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This is probably something well known (either in the affirmative or in the negative) but I couldn't get this information easily:

Braid group:Symmetric group::?:Signed symmetric group

By "signed symmetric group" I mean the wreath product of the cyclic group of order two by the symmetric group with its usual action as a symmetric group. Equivalently, it is the group of n by n matrices under multiplication where every row and every column has exactly one nonzero entry and that entry could be +1 or -1.

I don't see an obvious way to generalize, nor do I see a reason why no analogue can exist.

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up vote 13 down vote accepted

There are braid groups attached to every Coxeter group which are obtained by forgetting that the generators in the standard presentation square to the identity but keeping the other relations. I believe the signed symmetric group is the Coxeter group of type $B_n$.

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The key term to google here is "Artin group". – David Speyer Mar 30 '11 at 17:38
David, Qiaochu: Thanks. I had been aware of the existence of Artin groups associated with Coxeter groups, but somehow hadn't connected the dots by noticing that the signed symmetric groups have a Coxeter presentation. – Vipul Naik Mar 30 '11 at 18:45

There is an analog of the braid group for each Coxeter group. The signed symmetric group is the Coxeter group of type B: as for the usual braid group, a presentation of it can be obtained from the standard Coxeter presentation by removing the torsion relation. Hence, it is generated by $\tau, \sigma_1,\dots, \sigma_{n-1}$ and relations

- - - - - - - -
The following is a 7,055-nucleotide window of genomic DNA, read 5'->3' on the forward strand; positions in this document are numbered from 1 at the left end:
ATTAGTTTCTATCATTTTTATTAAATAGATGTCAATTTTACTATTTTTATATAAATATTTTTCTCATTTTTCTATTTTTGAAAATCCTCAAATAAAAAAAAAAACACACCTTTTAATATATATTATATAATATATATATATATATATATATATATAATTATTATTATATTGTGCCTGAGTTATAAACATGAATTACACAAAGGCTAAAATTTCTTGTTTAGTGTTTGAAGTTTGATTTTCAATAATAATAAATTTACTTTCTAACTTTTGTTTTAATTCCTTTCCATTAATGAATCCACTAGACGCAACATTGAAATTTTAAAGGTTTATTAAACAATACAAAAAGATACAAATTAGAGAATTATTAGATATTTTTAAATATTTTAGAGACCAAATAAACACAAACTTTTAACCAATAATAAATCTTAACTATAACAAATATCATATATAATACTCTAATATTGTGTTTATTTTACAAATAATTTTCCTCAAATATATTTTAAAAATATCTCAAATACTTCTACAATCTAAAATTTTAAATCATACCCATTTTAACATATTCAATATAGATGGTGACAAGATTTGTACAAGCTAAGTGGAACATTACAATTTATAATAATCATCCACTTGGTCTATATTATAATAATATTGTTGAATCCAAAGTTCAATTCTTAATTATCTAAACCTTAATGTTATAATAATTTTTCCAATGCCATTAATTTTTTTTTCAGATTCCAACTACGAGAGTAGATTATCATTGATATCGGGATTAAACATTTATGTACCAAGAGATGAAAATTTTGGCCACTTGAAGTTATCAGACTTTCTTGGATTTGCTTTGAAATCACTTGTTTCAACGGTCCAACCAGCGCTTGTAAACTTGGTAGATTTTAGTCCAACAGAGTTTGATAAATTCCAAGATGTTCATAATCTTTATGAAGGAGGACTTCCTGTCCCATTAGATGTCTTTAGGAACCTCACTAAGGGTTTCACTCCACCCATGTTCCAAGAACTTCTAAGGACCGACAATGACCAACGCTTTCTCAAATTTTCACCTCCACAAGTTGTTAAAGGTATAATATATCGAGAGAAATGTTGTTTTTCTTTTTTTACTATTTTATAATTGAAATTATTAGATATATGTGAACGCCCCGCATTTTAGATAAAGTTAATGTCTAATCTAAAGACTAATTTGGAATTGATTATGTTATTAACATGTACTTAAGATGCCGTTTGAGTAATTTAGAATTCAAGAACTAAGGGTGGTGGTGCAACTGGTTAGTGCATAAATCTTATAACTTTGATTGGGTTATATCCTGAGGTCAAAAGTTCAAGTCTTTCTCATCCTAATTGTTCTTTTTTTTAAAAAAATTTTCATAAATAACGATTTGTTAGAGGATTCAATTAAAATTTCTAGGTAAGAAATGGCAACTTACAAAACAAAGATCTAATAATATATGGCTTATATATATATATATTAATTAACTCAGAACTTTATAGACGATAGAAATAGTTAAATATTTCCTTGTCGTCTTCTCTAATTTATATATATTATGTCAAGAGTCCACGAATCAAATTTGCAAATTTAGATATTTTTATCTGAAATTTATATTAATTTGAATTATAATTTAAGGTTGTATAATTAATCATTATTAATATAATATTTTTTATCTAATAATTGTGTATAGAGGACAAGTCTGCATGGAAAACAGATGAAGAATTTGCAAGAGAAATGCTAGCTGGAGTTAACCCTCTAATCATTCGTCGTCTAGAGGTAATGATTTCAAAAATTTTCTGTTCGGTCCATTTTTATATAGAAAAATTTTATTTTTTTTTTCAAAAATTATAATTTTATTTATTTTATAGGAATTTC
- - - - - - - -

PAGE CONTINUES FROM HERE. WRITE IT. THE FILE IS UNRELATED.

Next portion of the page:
$ \tau \sigma_1 \tau \sigma_1 = \sigma_1 \tau \sigma_1 \tau $

$ \tau \sigma_i=\sigma_i\tau$ if i > 1

$\sigma_i \sigma_{i+1} \sigma_i = \sigma_{i+1} \sigma_{i} \sigma_{i+1}\ i=1,\dots,n-2 $

$ \sigma_i \sigma_j = \sigma_j \sigma_i \text{ if } |i-j| \geq 2 $

There is also a topological definition of this group: Coxeter groups are finite reflection groups, that is finite subgroups of $GL_n(\mathbb{R})$ generated by reflections. For the type B, the corresponding hyperplane are defined by equation $z_i-z_j=0$ (as for the symmetric group), $z_i+z_j=0$ and $z_i=0$.

Hence let $X_n=\{(z_1,\dots,z_n) \in (\mathbb{C}^{\times})^n, z_i \neq \pm z_j\}$, and define the pure braid group of type B as the fundamental group of $X_n$. The full braid groupe of type B is the fundamental group of the quotient space $X_n/(Z_2^n \rtimes S_n)$.

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To expand a bit on Qiaochu's answer: The signed symmetric group has a presentation with generators $s_i=(i,i+1)$ and $t$, which is the element that is -1 in the first coordinate and 1 in the others (in terms of signed permutation matrices, this is $\operatorname{diag}(-1,1,1,\dots,1)$).

The $s_i$'s satisfy the usual braid relations $$s_is_{i+1}s_i=s_{i+1}s_is_{i+1}$$ as well as $s_i^2=1$. You can check that there are two different ways of writing $\operatorname{diag}(-1,-1,1,\dots,1)$ in terms of these generators: $$s_1ts_1t=ts_1ts_1;$$ you also have that $t^2=1$.

If you forget about the relations that say that the squares of generators are 1, you get the braid group of type B. This braid group also has a topological intepretation as braids in a cylinder: see this paper.

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Also known as the hyper-octohedral group. – Scott Carter Mar 30 '11 at 20:39

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